These victims in the UK are predominantly from places like Eastern Europe, Asia and Africa, with a roughly equal balance between men and women in other than the sex industry in which women and girls make up the vast majority of those exploited.
There are also trafficked people of all genders working in more prosaic roles like car washes, construction, agriculture and food processing. They receive very little pay and are forced to put up with poor living conditions.
As a result, the NCA says, it is increasingly likely that someone going about their normal daily life in the U.K., engaging in the legitimate economy and accessing goods and services, will come across a victim who has been exploited in one of those sectors but may never recognise them unless they are educated to the signs.
General indicators of human trafficking or modern slavery tend to be harder to spot in the developed world but can include signs of physical or psychological abuse, fear of authorities, no ID documents, poor living conditions and working long hours for little or no pay.
A 2018 report by the Global Slavery Index estimated that some 403,000 people are trapped in modern slavery in the U.S. - seven times higher than previous figures. In the UK, that figure is estimated at 136,000, nearly 12 times higher than earlier estimates. Andrew Forrest, founder of the Global Slavery Index, called the report "a huge wakeup call." The report includes forced marriages, noting that women and girls make up 71 percent of people trapped in modern-day slavery today.
The pernicious persistence of modern day slavery is one of the reasons it is addressed by the Sustainable Development Goals (SDG) set by the United Nations General Assembly in 2015 and these build off of many of the accomplishments achieved with the original Millennium Development Goals (MDGs) but which did not address human rights, slavery or human trafficking and were often criticized for being too narrow.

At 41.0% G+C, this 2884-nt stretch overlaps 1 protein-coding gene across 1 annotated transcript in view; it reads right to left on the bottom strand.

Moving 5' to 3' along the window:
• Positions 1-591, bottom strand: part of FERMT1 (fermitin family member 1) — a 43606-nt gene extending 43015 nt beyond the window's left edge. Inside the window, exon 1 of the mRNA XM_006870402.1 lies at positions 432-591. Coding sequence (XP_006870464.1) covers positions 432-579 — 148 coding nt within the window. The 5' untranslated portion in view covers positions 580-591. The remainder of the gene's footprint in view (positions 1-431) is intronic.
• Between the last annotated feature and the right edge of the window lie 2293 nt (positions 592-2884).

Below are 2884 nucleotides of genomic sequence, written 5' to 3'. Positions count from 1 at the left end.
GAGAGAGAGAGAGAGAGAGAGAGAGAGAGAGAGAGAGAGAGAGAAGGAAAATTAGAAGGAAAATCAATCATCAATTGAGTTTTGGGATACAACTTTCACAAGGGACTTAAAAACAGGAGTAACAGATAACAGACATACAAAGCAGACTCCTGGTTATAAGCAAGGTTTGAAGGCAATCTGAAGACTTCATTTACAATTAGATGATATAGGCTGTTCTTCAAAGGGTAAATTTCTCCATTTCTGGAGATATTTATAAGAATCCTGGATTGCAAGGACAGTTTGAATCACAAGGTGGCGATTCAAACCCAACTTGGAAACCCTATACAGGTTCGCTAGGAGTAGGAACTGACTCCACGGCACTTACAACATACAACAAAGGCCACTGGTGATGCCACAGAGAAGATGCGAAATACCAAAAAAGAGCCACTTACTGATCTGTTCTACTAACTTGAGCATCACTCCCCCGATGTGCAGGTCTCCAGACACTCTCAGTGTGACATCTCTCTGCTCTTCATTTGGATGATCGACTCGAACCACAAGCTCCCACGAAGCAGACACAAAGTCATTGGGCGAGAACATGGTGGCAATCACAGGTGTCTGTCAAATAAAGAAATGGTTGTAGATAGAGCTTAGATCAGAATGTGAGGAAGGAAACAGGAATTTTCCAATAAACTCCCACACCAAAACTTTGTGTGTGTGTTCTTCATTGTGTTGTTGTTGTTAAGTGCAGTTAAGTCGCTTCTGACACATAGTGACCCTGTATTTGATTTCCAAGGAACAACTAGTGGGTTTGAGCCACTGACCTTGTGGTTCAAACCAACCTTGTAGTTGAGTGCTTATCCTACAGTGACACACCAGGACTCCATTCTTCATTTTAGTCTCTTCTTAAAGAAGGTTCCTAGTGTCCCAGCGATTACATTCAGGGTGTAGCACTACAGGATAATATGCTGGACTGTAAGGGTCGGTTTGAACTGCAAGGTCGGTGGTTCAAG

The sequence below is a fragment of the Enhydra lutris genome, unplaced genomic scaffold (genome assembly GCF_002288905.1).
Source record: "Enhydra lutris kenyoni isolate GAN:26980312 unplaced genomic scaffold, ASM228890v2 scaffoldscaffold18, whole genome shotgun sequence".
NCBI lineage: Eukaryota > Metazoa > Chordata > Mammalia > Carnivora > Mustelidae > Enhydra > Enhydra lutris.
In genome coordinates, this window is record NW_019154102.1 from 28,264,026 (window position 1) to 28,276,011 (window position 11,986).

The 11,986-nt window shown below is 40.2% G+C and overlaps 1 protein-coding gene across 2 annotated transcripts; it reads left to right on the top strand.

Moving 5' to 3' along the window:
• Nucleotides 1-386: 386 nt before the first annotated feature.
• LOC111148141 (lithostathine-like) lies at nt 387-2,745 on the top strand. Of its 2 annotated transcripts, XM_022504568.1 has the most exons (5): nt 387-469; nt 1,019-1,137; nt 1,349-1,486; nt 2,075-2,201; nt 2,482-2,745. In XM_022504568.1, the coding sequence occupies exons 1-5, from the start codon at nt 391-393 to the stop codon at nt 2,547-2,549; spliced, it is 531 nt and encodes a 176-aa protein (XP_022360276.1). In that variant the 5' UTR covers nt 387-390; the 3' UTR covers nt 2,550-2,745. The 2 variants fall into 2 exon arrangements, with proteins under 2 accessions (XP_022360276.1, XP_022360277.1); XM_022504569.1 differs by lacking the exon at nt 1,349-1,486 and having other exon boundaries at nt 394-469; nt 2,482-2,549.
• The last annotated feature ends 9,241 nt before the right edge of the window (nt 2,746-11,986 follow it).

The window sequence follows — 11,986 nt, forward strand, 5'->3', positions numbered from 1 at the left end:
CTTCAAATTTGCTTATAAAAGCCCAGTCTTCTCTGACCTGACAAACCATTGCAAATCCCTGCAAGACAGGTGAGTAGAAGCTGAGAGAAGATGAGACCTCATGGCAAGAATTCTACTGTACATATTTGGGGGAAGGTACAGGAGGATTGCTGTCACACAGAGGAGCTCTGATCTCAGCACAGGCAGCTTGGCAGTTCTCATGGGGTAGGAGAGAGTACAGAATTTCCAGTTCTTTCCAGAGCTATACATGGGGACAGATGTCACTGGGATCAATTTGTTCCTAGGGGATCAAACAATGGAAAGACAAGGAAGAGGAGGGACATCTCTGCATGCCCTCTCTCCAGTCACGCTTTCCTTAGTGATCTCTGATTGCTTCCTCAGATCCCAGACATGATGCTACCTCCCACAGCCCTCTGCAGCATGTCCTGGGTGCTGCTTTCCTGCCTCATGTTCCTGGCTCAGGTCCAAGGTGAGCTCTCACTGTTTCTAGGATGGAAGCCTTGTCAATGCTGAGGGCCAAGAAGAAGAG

In particular, Sustainable Development Goal 8 of the 17 SDGs is the goal to promote inclusive and sustainable economic growth, full and productive employment and decent work for all, whilst Goal 8.7 specifically addresses modern day slavery and human trafficking. It is worth noting that SDG 8.7 is also supported by two other SDG goals. SDG 5 for example aims to achieve gender equality and empower all women and girls, while SDG 16 seeks to promote peaceful and inclusive societies for sustainable development, provide access to justice for all and build effective, accountable and inclusive institutions at all levels.
"Because modern-day slavery is a global tragedy, combating it requires international action," said President Barack Obama, who in 2011 issued a Presidential Proclamation designating each January to be National Slavery and Human Trafficking Prevention Month. "As we work to dismantle trafficking networks and help survivors rebuild their lives, we must also address the underlying forces that push so many into bondage. We must develop economies that create legitimate jobs [and] build a global sense of justice that says no child should ever be exploited."